Cumberland House, U of T

Cumberland House - click to enlarge

Located on St. George Street north of College, this was the home of Frederic Cumberland, noted Toronto architect. Today it houses the International Student Centre at the university. The historical plaque outside the building reads: “Frederic W. Cumberland 1820-1881. An outstanding Canadian architect, civil engineer and railway manager, Cumberland was born in England and practised there before immigrating to Toronto in 1847. He quickly gained recognition, designing such notable buildings as St. James’ Cathedral (1850-53) and University College (1856-59), Toronto. In 1860 he completed this house, Pendarvis, in which he lived for 21 years. As an engineer Cumberland became increasingly involved in railway construction and management, and after 1858 achieved wide prominence as managing director of the Northern Railway. He carried his railway interests into politics and served as member for Algoma in the Ontario legislature (1867-72) and the Dominion Parliament (1871-72). A man of varied interests, Cumberland was a founder and first commanding officer of the present-day Royal Regiment of Canada.”

McMaster Hall, U of T

McMaster Hall - click to enlarge

Located on the south side of Bloor Street west of Avenue Road, the historical plaque outside the building reads as follows: “This building was designed by the Toronto firm of Langley, Langley and Burke, specialists in church architecture, to house Toronto Baptist College. The structure typifies the High Victorian style popular in the 1880’s. Its chief characteristics include rock-faced masonry, decorative stone and brick patterns, massive dormers and chimneys, and facades with projecting bays and recessed panels. Senator William McMaster financed the construction of the College, which opened in 1881. After plans for federation with the University of Toronto were abandoned, the College was united in 1887 with Woodstock College to form McMaster University, which moved to Hamilton in 1930. This building was acquired by the University of Toronto and has housed the Royal Conservatory of Music since 1963.”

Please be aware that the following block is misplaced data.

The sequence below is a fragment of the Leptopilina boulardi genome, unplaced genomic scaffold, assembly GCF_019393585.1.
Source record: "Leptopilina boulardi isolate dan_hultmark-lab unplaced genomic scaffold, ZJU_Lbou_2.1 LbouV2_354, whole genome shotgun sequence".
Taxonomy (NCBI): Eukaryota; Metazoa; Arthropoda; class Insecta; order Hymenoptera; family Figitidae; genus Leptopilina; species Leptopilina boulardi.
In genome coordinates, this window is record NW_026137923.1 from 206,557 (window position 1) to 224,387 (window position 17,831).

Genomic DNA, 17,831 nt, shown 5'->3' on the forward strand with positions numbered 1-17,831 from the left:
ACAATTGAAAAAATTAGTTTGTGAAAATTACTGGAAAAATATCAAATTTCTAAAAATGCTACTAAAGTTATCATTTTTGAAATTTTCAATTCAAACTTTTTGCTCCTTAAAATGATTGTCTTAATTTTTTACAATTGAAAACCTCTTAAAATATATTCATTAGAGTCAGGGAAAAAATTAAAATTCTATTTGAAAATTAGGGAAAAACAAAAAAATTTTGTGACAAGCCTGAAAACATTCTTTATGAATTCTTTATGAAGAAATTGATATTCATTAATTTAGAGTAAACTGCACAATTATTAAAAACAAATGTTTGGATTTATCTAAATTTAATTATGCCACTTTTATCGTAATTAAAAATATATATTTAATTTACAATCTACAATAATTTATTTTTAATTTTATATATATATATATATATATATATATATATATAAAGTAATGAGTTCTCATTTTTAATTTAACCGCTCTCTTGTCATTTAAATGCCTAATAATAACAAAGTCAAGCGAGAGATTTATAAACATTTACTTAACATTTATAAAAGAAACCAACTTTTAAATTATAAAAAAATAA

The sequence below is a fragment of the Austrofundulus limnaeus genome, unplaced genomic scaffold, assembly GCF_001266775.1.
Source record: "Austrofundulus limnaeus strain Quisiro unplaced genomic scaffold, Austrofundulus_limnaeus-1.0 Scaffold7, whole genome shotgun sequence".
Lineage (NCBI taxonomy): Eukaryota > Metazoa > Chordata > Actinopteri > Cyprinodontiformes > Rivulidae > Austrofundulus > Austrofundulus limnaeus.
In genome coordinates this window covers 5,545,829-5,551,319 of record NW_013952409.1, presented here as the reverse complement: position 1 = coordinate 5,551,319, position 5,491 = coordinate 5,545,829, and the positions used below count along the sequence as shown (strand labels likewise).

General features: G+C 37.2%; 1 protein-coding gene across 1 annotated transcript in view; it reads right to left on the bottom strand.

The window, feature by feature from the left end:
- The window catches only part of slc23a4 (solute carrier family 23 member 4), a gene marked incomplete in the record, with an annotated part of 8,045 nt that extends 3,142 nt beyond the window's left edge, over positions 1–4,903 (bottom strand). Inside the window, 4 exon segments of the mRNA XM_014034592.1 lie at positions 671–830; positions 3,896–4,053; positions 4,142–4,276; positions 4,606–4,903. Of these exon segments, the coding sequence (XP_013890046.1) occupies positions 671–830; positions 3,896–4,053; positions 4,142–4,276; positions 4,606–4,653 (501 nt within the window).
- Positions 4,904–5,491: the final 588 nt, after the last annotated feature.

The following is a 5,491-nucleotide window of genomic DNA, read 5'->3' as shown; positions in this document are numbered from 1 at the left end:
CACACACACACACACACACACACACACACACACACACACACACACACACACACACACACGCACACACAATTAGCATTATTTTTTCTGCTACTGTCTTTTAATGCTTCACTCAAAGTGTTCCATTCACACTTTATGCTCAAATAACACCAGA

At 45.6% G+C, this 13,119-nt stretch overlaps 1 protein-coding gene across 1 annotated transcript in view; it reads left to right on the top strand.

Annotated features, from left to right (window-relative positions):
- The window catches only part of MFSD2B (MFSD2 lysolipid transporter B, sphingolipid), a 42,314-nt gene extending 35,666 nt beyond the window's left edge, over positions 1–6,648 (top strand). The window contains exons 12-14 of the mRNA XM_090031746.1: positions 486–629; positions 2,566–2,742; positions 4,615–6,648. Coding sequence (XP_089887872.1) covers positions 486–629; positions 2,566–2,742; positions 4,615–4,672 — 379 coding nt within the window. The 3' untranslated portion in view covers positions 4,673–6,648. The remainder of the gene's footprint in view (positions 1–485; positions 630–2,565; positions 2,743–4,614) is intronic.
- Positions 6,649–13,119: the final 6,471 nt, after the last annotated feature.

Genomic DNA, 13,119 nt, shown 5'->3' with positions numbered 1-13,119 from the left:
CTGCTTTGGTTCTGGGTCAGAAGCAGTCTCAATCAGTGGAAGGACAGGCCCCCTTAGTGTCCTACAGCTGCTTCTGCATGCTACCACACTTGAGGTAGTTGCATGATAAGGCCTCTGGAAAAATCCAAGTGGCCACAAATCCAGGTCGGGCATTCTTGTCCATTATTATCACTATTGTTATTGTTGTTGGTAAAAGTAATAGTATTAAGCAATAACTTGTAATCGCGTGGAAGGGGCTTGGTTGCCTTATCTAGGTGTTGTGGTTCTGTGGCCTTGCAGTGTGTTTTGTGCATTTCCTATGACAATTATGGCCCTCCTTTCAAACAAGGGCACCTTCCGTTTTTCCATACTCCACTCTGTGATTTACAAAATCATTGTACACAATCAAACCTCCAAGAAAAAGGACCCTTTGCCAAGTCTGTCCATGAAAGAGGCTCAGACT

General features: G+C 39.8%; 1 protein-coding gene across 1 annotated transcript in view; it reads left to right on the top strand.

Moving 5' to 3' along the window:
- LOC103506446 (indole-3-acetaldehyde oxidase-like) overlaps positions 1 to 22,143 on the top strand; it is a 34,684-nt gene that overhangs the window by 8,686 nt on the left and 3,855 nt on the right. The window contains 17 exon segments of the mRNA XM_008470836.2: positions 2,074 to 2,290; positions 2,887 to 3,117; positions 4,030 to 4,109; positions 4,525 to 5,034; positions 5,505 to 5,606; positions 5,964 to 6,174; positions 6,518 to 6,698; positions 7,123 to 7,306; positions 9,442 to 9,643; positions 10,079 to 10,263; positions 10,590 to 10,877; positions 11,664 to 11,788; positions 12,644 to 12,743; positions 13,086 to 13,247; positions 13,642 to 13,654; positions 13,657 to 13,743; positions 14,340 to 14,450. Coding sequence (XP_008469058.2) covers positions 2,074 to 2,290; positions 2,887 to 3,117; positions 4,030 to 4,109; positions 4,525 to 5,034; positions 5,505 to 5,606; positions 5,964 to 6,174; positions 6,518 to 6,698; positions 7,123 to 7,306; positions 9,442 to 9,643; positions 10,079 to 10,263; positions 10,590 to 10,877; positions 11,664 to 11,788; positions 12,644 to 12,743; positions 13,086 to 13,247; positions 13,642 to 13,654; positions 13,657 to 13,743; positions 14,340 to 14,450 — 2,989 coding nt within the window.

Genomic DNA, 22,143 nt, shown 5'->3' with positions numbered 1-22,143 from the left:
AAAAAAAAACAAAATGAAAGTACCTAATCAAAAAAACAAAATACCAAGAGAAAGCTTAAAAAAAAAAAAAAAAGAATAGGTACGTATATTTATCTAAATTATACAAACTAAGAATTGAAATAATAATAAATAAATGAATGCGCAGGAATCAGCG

Victoria College, U of T

Victoria College - click to enlarge

Victoria College has a long history as an institution of higher learning. It was founded in the early 1830’s by the Methodist Episcopal Church of Canada, who decided on Cobourg as the location for their new school. In 1832 the school opened and was originally called “Upper Canada Academy”. It was given its Royal Charter to confer degrees and was renamed Victoria College in 1841. A key figure in Victoria’s early years was Egerton Ryerson, who was Principal and later President of the college. (Toronto’s Ryerson University is named after him). In 1890 Victoria decided to federate with the University of Toronto and relocate from Cobourg to Toronto. This move was aided considerably by the bequests left by William Gooderham and Hart Massey, both of whom left $200,000 to the college in their wills. The building pictured here, designed by W.G. Storm in the Romanesque Revival style, was opened in 1892. “Old Vic”, as it is now called, was later joined by other buildings, including Annesley Hall and Burwash Hall, the women’s and men’s residences at the college. Victoria College is located south of Bloor Street off Queen’s Park Crescent.